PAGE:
NVIDIA Has Been Working On A New Fortran "f18" Compiler It Wants To Contribute To LLVM
Written by Michael Larabel in NVIDIA on 1 March 2019 at 01:11 PM EST. 14 Comments
NVIDIA --
NVIDIA for a while now has been working on the Flang compiler as an open-source Fortran compiler built atop the LLVM infrastructure and inspired by the Clang C/C++ compiler front-end. Recently though they began a ground-up rewrite of Flang using modern C++ and that effort is now known as f18 and they are looking to mainline this new Fortran compiler front-end.

With the Flang code-base needing to be improved upon, NVIDIA engineers began a ground-up rewrite of the code in C++ rather than C and making other design improvements along the way. This new f18 compiler for Fortran implements a "healthy subset" of the existing Flang capabilities. The f18 front-end is handling Fortran 2018 code and supports OpenMP 4.5. Various language features not yet implemented by f18 are currently being worked on.

NVIDIA now is at the stage they are seeking to contribute the f18 code as open-source to LLVM so it can become the official Fortran front-end to the LLVM project. While f18 isn't yet finished, they are hoping to continue maturing it while in-tree. Other organizations like the US Department of Energy are also interested in this Fortran compiler.

NVIDIA engineers have also been working on a new library of scalar, vector, and masked math functions with auto-vectorization and OpenMP SIMD. That too NVIDIA is willing to open-source as an upstream LLVM project.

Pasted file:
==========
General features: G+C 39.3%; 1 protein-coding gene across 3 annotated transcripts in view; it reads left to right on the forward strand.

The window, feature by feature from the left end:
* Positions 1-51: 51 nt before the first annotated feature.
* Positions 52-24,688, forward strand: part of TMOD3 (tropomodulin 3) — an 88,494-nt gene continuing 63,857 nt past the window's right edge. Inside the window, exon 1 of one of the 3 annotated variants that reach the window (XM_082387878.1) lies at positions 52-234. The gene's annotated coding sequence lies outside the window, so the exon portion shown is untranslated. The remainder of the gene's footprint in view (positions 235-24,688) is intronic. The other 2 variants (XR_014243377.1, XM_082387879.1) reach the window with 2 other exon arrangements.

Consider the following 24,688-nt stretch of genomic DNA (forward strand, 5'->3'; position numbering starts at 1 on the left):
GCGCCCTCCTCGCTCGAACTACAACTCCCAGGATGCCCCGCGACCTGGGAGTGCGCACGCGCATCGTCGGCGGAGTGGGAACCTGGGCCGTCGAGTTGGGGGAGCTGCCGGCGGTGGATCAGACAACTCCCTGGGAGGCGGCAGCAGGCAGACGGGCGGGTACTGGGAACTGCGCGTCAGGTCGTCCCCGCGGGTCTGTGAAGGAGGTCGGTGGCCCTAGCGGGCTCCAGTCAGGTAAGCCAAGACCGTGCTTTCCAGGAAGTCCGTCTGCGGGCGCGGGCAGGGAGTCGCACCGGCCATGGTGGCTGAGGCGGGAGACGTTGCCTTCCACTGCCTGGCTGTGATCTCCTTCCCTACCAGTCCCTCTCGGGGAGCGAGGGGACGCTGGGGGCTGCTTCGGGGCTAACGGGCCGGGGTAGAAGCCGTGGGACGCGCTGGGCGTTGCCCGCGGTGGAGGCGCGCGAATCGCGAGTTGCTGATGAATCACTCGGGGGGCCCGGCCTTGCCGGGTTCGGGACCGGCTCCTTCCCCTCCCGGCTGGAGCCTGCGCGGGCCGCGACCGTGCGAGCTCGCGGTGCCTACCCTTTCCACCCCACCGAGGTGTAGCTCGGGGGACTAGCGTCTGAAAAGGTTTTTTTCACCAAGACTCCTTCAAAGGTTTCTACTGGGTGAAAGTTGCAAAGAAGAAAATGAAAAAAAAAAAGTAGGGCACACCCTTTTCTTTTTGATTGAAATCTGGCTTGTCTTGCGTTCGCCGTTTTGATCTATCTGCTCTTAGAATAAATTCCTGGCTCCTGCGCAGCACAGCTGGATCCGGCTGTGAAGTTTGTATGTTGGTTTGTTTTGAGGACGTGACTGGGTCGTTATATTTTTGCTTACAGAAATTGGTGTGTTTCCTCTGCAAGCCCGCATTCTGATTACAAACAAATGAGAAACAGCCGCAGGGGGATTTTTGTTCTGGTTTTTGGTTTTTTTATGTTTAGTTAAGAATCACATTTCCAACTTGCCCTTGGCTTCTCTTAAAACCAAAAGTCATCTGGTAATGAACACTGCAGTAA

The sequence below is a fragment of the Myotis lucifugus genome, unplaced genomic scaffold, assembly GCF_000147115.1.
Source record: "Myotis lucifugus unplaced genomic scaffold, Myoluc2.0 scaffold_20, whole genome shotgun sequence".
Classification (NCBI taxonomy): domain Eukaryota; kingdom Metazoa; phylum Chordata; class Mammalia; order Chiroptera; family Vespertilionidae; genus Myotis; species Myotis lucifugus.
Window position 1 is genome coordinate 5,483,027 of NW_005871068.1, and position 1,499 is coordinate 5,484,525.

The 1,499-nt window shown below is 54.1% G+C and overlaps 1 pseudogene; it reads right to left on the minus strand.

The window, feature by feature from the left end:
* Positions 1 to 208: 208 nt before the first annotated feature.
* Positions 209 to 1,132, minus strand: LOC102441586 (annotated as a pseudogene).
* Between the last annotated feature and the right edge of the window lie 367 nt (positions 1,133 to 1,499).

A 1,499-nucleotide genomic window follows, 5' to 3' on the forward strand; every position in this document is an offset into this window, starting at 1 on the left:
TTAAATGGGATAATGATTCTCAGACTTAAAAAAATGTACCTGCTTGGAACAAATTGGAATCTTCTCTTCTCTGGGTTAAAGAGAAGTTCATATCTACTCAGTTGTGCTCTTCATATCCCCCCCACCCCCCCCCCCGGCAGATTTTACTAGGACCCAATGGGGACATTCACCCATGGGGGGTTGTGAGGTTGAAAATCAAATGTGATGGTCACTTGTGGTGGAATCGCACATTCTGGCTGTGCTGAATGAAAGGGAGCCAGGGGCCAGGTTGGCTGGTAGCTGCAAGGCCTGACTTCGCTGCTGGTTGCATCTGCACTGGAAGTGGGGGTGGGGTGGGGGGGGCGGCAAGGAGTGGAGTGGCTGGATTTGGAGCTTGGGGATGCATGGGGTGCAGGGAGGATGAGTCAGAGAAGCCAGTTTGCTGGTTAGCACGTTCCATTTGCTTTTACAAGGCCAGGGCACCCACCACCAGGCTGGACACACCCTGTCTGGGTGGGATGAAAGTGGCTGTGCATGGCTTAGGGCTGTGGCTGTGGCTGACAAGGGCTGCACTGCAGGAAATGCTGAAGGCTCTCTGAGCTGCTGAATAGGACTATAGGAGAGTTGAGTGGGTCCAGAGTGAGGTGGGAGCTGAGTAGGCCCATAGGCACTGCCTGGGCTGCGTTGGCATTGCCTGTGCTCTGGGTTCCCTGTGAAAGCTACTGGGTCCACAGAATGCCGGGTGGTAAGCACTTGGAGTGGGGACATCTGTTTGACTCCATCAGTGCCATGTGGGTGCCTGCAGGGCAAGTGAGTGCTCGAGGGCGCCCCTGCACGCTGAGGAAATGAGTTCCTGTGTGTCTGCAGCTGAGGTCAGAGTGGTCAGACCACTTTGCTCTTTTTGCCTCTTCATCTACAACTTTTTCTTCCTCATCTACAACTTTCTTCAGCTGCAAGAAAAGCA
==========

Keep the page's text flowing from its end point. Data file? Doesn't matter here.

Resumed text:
There still are some elements to work through, but it looks like f18 could be on the way to being upstreamed in the LLVM umbrella this year as an official Fortran front-end. The initial discussions this week around LLVM f18 can be found on the developer mailing list.

For now the f18 compiler front-end is host under the flang-compiler should you be interested in trying out this Fortran 2018 compiler right away.

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Michael Larabel is the principal author of Phoronix.com and founded the site in 2004 with a focus on enriching the Linux hardware experience. Michael has written more than 10,000 articles covering the state of Linux hardware support, Linux performance, graphics drivers, and other topics. Michael is also the lead developer of the Phoronix Test Suite, Phoromatic, and OpenBenchmarking.org automated benchmarking software. He can be followed via Twitter or contacted via MichaelLarabel.com.

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